BROOKSVILLE — The sun had yet to rise on Bryan Blavatt's first day on the job, but the new superintendent was already at work.
Blavatt arrived at Hernando High School before 7 a.m. Thursday, sat down in a conference room under a leopard print wallpaper border, and waited for staffers to arrive.
School workers formed a line to greet their new boss. Teachers, coaches, paraprofessionals stepped up to shake a hand and exchange a pleasantry or two.
"I wanted to come here first," Blavatt said at one point.
"We feel special," a teacher responded playfully.
"You should. You're the flagship school of the county," Blavatt said.
Blavatt talked a little football, a little classroom software. He said he'd been following state Senate Bill 6.
"It is horrible," he said.
Math teacher Jim Turner grabbed Blavatt's hand.
"We're on the verge of great things here," Turner said.
Blavatt agreed. The sentiment, he said, goes for Hernando High and the district as a whole.
"It's time to wake the sleeping giant," he said.
Blavatt's first day comes less than three months after a united School Board chose him from five finalists. The board wanted a successful candidate in place by July 1, but Blavatt, who retired in 2008 after 12 years as superintendent in Boone County, Ky., voluntarily moved up the timetable.
Blavatt and his wife, Barbara, spent about 12 hours in the car on Tuesday and closed on a house in Silverthorn on Wednesday. A high school art teacher, Barbara will head back to finish the semester in Kentucky, then join her husband this summer.
Blavatt, 63, thought he would be spending the first couple of weeks in a hotel room, but the closing happened earlier than the couple expected. The furnishings won't arrive for another couple of weeks, though.
"It's just me and a bed," he said.
The initial weeks of a new superintendent's tenure typically come with a mix of excitement and anxiety as district employees ranging from custodians to top officials get to know their new leader's style.
Blavatt's long tenure in Boone is impressive compared to the average for school district bosses, and he earned statewide superintendent of the year honors in 2006. Still, as a newcomer from out of state, he is likely being watched with some wary eyes, especially after Hernando's experience with his predecessor, Wayne Alexander.
Alexander came with a mandate to be a change agent. By many accounts, however, he did too much too quickly, and with a management style that one former board member described as "bull in a china shop."
Blavatt, a jovial man who kept board members laughing through his interview, has vowed not to make any major changes until he has had plenty of time under his belt. But he steps into the leader role as the district faces a big list of issues topped by a grim budget picture.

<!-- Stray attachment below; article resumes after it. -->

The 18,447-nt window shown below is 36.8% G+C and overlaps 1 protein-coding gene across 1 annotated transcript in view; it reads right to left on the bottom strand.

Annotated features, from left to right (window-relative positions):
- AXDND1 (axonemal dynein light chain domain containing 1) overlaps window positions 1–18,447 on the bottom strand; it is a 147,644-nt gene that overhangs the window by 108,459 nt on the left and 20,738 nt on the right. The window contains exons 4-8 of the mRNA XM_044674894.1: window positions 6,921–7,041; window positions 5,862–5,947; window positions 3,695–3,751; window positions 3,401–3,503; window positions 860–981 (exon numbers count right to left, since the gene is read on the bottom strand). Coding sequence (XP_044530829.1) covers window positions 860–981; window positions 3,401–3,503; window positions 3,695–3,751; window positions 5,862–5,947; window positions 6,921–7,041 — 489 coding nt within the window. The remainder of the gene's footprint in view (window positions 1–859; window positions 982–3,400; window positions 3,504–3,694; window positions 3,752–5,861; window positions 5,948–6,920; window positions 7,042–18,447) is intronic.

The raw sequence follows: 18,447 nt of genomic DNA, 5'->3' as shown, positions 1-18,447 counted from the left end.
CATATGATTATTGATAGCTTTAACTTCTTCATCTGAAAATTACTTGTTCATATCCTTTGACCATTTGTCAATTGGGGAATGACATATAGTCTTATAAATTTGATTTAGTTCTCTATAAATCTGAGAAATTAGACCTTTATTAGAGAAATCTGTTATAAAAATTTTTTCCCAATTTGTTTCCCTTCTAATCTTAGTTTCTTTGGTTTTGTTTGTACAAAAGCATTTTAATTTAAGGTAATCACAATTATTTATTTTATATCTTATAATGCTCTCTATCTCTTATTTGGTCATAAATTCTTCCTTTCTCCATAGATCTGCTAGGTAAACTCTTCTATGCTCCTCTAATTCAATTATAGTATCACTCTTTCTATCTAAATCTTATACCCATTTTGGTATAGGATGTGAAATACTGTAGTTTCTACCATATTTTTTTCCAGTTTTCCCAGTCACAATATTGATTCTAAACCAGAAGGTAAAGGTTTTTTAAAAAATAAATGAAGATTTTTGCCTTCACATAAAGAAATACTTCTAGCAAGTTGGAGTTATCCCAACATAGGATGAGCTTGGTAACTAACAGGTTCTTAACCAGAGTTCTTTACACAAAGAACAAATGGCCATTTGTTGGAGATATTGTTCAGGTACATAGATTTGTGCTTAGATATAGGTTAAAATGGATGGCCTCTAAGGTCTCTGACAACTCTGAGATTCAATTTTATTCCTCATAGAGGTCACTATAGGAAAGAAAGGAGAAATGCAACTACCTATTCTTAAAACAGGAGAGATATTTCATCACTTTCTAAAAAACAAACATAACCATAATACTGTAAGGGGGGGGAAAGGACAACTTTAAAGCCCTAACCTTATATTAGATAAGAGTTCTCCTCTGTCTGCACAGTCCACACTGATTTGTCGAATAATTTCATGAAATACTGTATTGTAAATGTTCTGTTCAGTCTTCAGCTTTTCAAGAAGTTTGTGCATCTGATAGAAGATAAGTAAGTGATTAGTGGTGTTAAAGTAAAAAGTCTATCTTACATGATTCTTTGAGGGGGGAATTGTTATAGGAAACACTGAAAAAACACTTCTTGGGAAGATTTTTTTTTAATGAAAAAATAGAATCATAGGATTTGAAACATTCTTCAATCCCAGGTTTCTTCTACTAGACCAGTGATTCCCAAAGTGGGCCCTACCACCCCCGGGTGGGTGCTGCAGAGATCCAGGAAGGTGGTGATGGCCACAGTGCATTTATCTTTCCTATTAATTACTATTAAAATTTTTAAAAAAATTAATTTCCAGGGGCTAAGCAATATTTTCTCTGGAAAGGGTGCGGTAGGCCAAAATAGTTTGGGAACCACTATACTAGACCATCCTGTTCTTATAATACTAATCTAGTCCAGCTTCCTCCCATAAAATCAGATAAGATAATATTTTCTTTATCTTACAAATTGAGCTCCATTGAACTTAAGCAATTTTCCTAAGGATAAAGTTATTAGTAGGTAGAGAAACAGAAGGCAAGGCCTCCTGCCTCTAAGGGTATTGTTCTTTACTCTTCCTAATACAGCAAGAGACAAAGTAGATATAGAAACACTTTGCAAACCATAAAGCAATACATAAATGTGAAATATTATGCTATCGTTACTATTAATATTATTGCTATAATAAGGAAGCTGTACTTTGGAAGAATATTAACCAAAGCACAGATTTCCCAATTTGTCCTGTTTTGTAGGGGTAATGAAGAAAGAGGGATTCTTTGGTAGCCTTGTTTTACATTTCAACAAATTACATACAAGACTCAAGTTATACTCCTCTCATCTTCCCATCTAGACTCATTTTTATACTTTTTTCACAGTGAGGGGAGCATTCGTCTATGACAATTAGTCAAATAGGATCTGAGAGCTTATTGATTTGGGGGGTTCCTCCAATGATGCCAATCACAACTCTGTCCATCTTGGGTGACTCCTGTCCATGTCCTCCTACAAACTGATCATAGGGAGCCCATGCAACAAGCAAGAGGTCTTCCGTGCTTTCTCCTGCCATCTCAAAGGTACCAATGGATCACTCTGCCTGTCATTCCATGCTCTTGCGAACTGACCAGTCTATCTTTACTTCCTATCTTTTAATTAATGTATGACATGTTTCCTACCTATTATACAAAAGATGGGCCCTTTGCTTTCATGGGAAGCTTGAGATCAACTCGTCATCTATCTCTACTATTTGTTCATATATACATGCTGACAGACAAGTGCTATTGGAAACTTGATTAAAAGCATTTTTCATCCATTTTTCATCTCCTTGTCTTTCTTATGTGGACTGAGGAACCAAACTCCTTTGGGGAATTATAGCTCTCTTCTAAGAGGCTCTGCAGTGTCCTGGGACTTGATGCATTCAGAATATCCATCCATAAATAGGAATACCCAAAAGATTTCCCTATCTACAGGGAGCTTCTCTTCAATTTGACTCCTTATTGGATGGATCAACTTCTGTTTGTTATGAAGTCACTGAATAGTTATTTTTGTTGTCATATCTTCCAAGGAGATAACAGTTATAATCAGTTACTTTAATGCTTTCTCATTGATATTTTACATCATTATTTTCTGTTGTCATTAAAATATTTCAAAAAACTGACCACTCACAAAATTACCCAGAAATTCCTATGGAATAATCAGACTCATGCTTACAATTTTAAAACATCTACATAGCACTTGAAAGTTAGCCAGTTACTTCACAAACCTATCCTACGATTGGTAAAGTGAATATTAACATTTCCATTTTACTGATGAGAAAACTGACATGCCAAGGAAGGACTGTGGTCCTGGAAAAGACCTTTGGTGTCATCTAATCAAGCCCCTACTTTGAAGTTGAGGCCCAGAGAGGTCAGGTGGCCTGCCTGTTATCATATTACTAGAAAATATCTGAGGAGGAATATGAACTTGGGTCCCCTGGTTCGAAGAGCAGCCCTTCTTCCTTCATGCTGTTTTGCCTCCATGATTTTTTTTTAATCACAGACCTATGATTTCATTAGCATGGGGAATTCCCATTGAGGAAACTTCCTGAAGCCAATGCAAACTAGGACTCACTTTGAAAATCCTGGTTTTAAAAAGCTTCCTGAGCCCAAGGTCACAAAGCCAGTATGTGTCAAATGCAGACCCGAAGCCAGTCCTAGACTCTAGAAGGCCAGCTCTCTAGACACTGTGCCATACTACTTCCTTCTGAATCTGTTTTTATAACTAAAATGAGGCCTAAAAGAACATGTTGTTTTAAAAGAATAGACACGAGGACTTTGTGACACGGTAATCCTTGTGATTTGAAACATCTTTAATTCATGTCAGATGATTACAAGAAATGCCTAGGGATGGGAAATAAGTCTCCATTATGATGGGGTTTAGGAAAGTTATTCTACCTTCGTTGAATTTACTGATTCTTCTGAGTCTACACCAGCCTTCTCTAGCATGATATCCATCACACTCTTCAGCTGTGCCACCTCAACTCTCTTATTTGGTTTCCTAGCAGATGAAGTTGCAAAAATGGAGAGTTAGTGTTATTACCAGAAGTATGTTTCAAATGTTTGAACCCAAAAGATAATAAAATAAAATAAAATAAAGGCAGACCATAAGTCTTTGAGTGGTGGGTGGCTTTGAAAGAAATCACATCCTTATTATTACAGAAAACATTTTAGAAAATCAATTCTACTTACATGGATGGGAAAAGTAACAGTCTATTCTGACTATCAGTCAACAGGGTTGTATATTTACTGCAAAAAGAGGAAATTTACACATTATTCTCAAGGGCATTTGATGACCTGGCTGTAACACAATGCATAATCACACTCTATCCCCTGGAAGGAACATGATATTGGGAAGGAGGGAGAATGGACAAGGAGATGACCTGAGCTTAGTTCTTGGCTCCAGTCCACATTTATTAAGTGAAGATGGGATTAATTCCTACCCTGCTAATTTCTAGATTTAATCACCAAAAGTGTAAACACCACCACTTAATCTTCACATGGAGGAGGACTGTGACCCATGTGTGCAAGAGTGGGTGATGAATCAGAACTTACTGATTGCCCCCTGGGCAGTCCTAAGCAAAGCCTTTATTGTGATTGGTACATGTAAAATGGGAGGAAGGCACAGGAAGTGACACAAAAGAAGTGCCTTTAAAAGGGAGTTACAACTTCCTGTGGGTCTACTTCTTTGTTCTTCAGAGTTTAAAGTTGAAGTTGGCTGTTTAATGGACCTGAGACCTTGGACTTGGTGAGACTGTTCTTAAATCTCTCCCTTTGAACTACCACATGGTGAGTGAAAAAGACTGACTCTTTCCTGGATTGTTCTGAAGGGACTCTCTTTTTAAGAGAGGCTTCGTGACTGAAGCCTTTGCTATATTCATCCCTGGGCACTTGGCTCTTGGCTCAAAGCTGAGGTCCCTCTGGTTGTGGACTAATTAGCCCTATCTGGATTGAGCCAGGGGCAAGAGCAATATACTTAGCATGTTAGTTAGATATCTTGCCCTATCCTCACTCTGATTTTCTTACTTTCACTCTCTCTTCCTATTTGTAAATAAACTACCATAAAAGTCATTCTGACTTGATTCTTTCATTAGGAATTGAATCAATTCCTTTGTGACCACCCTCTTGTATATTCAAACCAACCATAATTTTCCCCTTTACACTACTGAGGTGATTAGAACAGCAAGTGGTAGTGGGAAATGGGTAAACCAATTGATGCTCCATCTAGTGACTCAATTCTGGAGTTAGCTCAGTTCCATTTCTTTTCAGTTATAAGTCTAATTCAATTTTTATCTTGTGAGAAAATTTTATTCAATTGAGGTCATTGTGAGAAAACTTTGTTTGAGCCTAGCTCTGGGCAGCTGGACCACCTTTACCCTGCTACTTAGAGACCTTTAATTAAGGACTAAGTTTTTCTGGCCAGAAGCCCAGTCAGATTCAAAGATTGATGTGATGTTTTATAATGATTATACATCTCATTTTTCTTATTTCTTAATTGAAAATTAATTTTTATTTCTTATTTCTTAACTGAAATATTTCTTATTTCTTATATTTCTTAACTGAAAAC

As she watched employees chat with Blavatt, Hernando High assistant principal Jill Renihan admitted she was pulling for an internal candidate to get the job. "Someone who knows the county," she said.
And few know the county like her current boss, Ken Pritz, who has three decades of experience here.
But Renihan sees encouraging qualities in Blavatt, too.
"I think Mr. Blavatt's got good vision," she said. "He's thoughtful and decisive, and I think that's the direction the (district) needs right now."
Sonya Jackson, the other internal finalist who served as interim leader for the last six months, now heads back to the assistant superintendent post she'd held for just eight weeks or so.
"He's very intuitive. Outspoken," Jackson said. "I think he's going to fit right in."
Jackson said her stint as top executive will help her be a better second in command. "I will be coming back to this position with a different view," she said. "I've had an opportunity to see a bigger picture."
After the meet and greet, Pritz and Blavatt stepped out into the morning fog.
Blavatt, a former high school principal, marveled at size of the sprawling campus and how few students roamed the outdoor pathways during class.
"It didn't used to be like this," said Pritz, who was tapped by Alexander two years ago to raise the school's academic performance and cuts its discipline rate.
Blavatt browsed a computer desktop in a technology lab, got an up-close look at an art room's kiln, and shook the hands of custodians and cafeteria workers.
At one point, he peeked over the shoulder of a student working on an assignment in a business class. He shook his head and smiled.
"You're on your own," he said.
Pritz took the opportunity to do a little lobbying. He pointed out a darkened outdoor hallway lined with lockers. "We really could use some brighter lights," he said.
A little after 10 a.m., Blavatt stood in front of about three dozen district employees and a few board members in the School Board chambers.
An official swearing-in ceremony with the help of Circuit Judge Richard Tombrink will take place during the April 13 School Board meeting, but the state requires superintendents to take the oath before they start work.
After he raised his hand and solemnly swore, Blavatt told his new charges how excited he was to be there. A school district can be "a second family," he said, and he is glad to be a part of this one.
"That means we will have squabbles, but hopefully we'll all keep ourselves focused, and support one another and do what's best for the kids in this community."
Tony Marrero can be reached at email@example.com or (352) 848-1431.